Longer legs make men more attractive to women because they are perceived to make fitter potential mates, researchers have found.
But they must not be too long, just a little longer than average, because being lanky offers males no advantage in dating, the study said.
The scientists from Cambridge University tested the attractiveness of different limb proportions by asking 341 American women to give computer-generated male figures marks out of seven.
Leg length was measured from the hip to the top of the ankle.
The findings showed that the men rated the most attractive had legs that were slightly longer than average.
The researchers said that longer legs suggested a good balance between greater size and "averageness" - which is associated with good health.
By contrast, legs that deviated significantly from average in either direction - short or long - were associated with poor health.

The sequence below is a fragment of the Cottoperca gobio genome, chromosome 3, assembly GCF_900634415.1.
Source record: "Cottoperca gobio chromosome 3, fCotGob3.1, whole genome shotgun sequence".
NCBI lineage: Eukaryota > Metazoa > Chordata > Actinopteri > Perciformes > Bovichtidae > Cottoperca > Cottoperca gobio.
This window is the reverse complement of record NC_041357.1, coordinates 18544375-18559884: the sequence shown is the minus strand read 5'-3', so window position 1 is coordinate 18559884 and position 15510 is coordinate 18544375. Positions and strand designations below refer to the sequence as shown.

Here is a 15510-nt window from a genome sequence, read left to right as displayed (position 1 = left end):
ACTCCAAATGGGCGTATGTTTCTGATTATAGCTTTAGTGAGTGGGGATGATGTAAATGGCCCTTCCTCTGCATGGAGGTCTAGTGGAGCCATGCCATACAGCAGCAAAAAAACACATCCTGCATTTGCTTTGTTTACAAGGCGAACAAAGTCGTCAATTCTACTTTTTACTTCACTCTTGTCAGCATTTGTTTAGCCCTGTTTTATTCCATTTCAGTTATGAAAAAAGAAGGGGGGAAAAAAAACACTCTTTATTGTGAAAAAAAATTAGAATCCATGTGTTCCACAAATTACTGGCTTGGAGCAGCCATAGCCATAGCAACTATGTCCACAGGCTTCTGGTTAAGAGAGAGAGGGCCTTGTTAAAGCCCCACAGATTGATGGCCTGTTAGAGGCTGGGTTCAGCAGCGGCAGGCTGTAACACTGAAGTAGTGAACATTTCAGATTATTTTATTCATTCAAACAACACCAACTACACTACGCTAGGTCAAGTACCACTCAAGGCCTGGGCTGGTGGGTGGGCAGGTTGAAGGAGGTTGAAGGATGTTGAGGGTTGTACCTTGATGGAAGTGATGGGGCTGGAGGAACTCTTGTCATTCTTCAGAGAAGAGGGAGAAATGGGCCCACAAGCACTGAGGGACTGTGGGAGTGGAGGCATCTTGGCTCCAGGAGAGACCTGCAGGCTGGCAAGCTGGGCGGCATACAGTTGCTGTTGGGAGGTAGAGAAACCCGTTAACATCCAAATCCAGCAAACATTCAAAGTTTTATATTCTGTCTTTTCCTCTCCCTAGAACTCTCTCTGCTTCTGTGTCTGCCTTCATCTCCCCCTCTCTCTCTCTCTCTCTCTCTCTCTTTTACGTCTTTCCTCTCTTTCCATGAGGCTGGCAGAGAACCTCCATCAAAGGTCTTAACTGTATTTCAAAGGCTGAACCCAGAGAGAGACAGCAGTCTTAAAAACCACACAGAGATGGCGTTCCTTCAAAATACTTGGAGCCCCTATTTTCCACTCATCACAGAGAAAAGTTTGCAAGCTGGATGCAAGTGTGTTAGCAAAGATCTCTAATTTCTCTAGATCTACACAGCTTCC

Very long legs were linked with "often indicated deleterious genetic conditions" and short ones were linked to diabetes, heart disease, high blood pressure and dementia.
Writing in the journal Royal Society Open Science, the researchers, led by Dr William Skylark, said: "LBRs [leg-body ratios] that are slightly above the mean are associated with high socioeconomic status, good nutrition and developmental stability, as well as biomechanical efficiency during locomotion.
"The observed preference for LBRs that are at or slightly above the population mean accords with the idea that these LBRs signal the fitness of the prospective mate."